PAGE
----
Downward movement of the float is prevented by contact edge 46 which is always in contact with guide 18 except during the release operation. Because of the angle of contact of the contact edge 46 with guide 18 and as a result of the friction resulting from that contact, downward forces, namely, the weight of the float, cause the gripper member 42 to contact the guide 18 with increasing force, thus positively resisting downward movement. Thus, upon removal of the liquid level measuring device 10 from the liquid, the gripper member and therefore also the float will always retain the exact position they had when immersed. It has been found that an acceptable angle of contact occurs when the bottom surface 50 of the gripper member 42 is at an angle of from 3 to 15 above horizontal when the contact edge 46 engages the guide 18.

The release mechanism or disengaging means of the present invention maintains the guide 18 taut between upper member 20 and lower member 22 during measuring and also guide 18 and float 40 to move downward and inward toward frame 16 when activated. The disengaging means is activated by depressing activating handle 28. This causes spring 26 to elongate and permits upper member 20 to pivot or rotate clockwise as indicated by arrow 58 (FIG. 3). Clockwise movement causes the float 40 and guide 18 to move downward and inward toward frame 16 until release edge 48 contacts the frame 16 causing the gripper member 42 to rotate clockwise thereby moving the contact edge 46 away from guide 18 and causing the float 40 to descend to the bottom of the measuring device. When activating handle 28 is depressed, lower member 22 also rotates clockwise and spring 36 keeps guide 18 taut. Upon release of activating handle 28, spring 26, which is stronger than spring 36, brings all members back into measuring position as shown in FIG. 2.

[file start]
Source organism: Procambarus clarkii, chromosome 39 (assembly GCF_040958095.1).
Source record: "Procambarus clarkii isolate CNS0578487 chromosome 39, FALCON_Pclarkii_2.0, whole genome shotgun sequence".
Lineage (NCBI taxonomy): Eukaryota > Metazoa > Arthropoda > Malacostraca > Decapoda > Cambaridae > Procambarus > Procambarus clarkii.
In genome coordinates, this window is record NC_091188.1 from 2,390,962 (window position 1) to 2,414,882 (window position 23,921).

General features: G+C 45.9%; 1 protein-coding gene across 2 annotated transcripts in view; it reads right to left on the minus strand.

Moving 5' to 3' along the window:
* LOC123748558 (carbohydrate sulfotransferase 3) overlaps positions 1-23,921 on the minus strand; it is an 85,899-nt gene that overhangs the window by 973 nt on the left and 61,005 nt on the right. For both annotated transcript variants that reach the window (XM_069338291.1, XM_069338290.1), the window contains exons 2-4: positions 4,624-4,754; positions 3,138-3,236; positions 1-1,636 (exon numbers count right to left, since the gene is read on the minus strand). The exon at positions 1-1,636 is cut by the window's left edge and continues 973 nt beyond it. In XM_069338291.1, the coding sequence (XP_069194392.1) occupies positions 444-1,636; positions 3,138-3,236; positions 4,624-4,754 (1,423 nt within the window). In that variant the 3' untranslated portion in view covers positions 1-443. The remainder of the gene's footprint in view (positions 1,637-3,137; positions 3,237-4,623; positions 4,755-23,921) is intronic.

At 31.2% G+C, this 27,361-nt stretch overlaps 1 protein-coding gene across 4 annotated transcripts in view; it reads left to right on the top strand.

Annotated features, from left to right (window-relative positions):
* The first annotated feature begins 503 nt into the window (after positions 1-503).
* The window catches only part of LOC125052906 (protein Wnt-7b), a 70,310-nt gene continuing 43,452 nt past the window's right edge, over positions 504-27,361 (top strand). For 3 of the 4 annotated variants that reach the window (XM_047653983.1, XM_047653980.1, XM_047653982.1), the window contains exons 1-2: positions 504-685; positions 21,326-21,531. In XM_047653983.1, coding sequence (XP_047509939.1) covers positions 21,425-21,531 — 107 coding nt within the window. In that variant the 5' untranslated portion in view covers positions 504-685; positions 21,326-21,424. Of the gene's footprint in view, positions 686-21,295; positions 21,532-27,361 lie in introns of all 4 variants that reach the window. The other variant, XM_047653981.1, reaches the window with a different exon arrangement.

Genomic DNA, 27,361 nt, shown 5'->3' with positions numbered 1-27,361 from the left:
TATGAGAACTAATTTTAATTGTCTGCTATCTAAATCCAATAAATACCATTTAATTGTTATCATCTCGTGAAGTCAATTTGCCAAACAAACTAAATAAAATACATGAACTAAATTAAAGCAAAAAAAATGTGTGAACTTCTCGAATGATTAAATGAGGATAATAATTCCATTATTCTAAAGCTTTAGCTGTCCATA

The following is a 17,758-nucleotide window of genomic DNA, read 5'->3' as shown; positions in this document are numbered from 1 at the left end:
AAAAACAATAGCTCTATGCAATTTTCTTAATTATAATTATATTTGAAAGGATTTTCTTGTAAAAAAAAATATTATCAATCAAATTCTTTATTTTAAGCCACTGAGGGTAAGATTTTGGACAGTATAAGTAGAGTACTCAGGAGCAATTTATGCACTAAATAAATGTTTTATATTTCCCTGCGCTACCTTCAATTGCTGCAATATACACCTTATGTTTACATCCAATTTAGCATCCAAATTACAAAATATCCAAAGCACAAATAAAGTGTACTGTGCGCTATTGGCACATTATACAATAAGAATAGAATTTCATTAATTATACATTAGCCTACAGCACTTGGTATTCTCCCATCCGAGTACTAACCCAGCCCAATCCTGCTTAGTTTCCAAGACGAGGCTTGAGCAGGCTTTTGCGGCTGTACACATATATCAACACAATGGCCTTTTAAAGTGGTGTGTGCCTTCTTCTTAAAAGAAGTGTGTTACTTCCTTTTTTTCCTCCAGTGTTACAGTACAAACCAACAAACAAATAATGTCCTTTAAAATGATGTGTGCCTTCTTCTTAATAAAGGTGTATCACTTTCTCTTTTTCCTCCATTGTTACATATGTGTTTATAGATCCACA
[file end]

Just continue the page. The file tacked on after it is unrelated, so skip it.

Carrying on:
Thus, it can be seen that means are provided which are connected to the guide 18 for selectively disengaging the gripper member 42 from the guide 18. In addition, the operation of the gripper member 42 on guide 18 is such that neither movement nor an external mechanism is required to secure the float 40 in the position which measures the exact level of the liquid.